Located in Houston’s sprawling Hermann Park, Houston Museum of Natural Science features four floors of exhibit halls; a planetarium; giant-screen theater; and a butterfly center. The museum is known for its stellar lineup of special exhibitions, which cover topics far beyond the scope of traditional natural science.
More Things to Do in USA
The Liberty Bell, a 2,000-pound (907-kilogram) piece of American history, was forged in London's Whitechapel Foundry and represents freedom in the city where the Declaration of Independence was crafted. Now set in the Liberty Bell Center, the bell was commissioned in 1752 and has been in Philadelphia since British Colonial rule.
The man whose dream changed America lives eternally in Washington DC. The Martin Luther King, Jr. Memorial opened in October 2011, a few months after the 48th anniversary of Dr. King’s “I have a dream" speech. Set in the greater National Mall area, the memorial occupies four acres of land in West Potomac Park and looks out over Tidal Basin near the Franklin Delano Roosevelt Memorial.
The site includes both a commanding 30-foot statue of Dr. King and a 450-foot granite inscription wall, featuring 14 excerpts from King's speeches, sermons and other public addresses.
Home to a vast array of animals ranging from native Florida species to African wildlife, ZooTampa at Lowry Park is a must see for all animal and nature lovers. Rated the No. 1 zoo in the United States by Parents Magazine and the No. 1 child-friendly zoo in the US by Child Magazine, the Lowry Park Zoo is an ideal place for families with kids.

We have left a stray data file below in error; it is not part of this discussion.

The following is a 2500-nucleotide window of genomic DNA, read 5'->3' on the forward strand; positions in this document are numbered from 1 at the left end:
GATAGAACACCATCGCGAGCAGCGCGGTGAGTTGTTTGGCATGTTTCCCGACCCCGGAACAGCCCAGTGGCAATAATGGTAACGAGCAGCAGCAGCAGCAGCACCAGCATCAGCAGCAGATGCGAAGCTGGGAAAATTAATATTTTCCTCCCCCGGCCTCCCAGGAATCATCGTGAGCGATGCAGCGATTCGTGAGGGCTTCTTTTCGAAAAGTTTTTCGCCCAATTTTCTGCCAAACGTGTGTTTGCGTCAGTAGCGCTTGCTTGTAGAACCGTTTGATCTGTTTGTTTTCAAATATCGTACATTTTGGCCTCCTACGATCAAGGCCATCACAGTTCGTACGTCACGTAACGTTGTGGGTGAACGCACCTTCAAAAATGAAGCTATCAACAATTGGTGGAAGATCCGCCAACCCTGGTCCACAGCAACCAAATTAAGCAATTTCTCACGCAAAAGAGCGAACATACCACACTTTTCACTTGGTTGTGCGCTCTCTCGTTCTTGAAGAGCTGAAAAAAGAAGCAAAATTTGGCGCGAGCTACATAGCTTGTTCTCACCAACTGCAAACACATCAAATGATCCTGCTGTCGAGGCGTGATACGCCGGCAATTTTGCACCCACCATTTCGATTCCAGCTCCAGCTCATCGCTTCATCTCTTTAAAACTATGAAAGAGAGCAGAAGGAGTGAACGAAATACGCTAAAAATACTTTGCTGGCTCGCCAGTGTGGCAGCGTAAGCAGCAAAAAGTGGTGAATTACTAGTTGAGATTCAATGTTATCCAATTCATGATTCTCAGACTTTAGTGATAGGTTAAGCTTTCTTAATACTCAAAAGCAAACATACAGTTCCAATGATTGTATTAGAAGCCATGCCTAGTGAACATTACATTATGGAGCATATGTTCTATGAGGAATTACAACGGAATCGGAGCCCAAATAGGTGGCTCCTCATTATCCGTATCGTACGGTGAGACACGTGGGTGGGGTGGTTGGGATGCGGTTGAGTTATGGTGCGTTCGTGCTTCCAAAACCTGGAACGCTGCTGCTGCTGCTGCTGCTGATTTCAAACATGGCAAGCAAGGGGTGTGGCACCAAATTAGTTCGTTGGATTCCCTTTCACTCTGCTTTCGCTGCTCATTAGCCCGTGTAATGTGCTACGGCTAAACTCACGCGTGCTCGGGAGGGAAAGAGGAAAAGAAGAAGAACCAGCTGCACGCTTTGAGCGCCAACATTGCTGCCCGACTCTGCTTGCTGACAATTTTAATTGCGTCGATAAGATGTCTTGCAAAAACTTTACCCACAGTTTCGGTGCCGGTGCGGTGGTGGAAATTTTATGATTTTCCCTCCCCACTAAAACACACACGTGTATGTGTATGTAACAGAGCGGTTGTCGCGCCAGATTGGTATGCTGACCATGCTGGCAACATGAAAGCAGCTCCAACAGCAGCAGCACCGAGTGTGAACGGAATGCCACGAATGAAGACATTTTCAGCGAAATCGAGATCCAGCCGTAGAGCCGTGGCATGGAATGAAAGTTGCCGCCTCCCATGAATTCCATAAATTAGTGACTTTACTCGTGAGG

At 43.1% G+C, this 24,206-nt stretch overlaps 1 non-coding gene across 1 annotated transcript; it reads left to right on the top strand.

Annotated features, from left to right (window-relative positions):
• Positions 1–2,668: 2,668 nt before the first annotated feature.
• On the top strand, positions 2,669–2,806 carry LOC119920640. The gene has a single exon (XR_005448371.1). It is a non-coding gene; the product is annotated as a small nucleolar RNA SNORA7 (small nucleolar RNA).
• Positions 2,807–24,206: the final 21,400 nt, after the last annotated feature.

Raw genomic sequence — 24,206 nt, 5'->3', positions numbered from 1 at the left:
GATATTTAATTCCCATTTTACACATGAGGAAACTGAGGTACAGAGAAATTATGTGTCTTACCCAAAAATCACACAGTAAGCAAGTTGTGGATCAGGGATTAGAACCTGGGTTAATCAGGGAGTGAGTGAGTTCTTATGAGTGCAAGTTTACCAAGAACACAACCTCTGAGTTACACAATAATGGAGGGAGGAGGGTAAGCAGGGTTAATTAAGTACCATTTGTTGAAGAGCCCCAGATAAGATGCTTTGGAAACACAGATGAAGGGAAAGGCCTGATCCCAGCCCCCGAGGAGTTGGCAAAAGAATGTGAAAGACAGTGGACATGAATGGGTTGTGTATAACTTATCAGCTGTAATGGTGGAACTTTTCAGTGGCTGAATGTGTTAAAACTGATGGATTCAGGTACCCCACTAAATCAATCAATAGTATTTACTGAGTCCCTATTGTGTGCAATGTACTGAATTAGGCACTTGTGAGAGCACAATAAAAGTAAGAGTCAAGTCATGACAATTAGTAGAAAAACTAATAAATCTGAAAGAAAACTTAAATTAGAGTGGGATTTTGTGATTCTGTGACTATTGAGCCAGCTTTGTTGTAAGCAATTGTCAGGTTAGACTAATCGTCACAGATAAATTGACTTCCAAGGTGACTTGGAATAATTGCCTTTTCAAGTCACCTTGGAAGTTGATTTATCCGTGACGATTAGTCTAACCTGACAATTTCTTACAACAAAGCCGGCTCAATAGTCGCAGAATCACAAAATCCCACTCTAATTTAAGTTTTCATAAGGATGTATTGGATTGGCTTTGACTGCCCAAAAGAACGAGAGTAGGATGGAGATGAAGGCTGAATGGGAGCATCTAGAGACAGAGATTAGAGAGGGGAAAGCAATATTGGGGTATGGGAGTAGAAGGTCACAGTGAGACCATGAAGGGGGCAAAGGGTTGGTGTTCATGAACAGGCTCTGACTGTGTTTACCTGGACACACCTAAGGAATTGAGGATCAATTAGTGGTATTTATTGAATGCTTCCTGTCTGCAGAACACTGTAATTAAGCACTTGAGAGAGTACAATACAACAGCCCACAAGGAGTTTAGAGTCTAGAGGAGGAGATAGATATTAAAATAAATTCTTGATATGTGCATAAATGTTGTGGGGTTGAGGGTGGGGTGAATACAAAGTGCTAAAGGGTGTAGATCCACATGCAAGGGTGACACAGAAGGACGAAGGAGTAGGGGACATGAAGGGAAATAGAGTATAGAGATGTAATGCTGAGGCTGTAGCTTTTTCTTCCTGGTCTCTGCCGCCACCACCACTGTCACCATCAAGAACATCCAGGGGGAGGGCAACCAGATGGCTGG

The zoo features numerous exhibits including several hands on attractions. Kids and adults alike can share in the experience of petting sting rays, feeding giraffes, or riding a camel. The zoo also recently expanded to include several kids' rides including a merry-go-round.
Named for its frequent and predictable eruptions, Old Faithful Geyser is the gold standard of geysers and the star attraction of Yellowstone National Park. The steaming, multicolored pool puts on a show every 60 to 120 minutes, when it shoots boiling water up to 180 feet (55 meters) into the air.
Seattle’s Space Needle, one of the Pacific Northwest’s most distinctive icons, rises 605 feet (184 meters) above the city. What was the tallest structure west of the Mississippi River at the time of its construction—built for the 1962 World’s Fair—the tower features a rotating restaurant and an observation deck at 520 feet (158 meters) with 360-degree panoramic views over Seattle and its surroundings.
The Salem Witch Trials Memorial preserves a moment in history, when 17th-century residents of colonial Massachusetts tried and executed women and men accused of witchcraft. The site, a small grassy area surrounded by stone walls and locust trees, is just one of the many witchcraft hysteria attractions in the historical town of Salem.
The U.S. Capitol dome towers above the Roman columns and manicured gardens of this iconic heart of American government. Topped by the bronze Statue of Freedom, the Capitol is the political and geographic center of Washington D.C. The building houses the legislative branch of Congress, with the Senate meeting in the north wing and the House of Representatives in the south wing. When Congress is in session, visitors can watch politicians debate all flavors of legislative issues, as they’ve done here since 1800.
The Pacific Coast Highway—also known as PCH or, more commonly, Highway 1—runs north-south along most of the United States’ West Coast. The incredibly scenic California stretch is known for its oceanfront locales, rugged cliffs, hidden coves, and numerous beaches, making it one of the nation’s most popular road-trip routes. From San Francisco to San Diego and the many charming stops in between, it’s truly one of the most naturally beautiful places on the planet to take a drive.